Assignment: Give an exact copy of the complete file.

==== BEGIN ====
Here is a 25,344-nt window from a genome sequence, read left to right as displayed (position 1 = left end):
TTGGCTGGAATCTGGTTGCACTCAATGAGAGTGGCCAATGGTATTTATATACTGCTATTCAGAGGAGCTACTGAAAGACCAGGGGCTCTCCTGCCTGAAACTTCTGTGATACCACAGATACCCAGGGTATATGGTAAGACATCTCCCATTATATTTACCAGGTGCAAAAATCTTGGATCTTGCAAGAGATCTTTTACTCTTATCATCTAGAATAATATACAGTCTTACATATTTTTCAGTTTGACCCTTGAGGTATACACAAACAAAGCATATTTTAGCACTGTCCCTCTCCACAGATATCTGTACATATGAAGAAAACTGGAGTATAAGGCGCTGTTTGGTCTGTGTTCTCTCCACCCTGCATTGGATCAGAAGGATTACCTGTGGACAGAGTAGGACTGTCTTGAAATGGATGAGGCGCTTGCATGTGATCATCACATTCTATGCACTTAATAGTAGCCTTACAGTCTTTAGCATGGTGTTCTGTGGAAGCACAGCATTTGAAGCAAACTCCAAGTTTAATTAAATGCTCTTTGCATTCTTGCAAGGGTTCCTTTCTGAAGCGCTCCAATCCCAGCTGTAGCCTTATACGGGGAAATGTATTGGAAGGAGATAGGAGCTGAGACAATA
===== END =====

Here is a 25,344-nt window from a genome sequence, read left to right as displayed (position 1 = left end):
TTGGCTGGAATCTGGTTGCACTCAATGAGAGTGGCCAATGGTATTTATATACTGCTATTCAGAGGAGCTACTGAAAGACCAGGGGCTCTCCTGCCTGAAACTTCTGTGATACCACAGATACCCAGGGTATATGGTAAGACATCTCCCATTATATTTACCAGGTGCAAAAATCTTGGATCTTGCAAGAGATCTTTTACTCTTATCATCTAGAATAATATACAGTCTTACATATTTTTCAGTTTGACCCTTGAGGTATACACAAACAAAGCATATTTTAGCACTGTCCCTCTCCACAGATATCTGTACATATGAAGAAAACTGGAGTATAAGGCGCTGTTTGGTCTGTGTTCTCTCCACCCTGCATTGGATCAGAAGGATTACCTGTGGACAGAGTAGGACTGTCTTGAAATGGATGAGGCGCTTGCATGTGATCATCACATTCTATGCACTTAATAGTAGCCTTACAGTCTTTAGCATGGTGTTCTGTGGAAGCACAGCATTTGAAGCAAACTCCAAGTTTAATTAAATGCTCTTTGCATTCTTGCAAGGGTTCCTTTCTGAAGCGCTCCAATCCCAGCTGTAGCCTTATACGGGGAAATGTATTGGAAGGAGATAGGAGCTGAGACAATA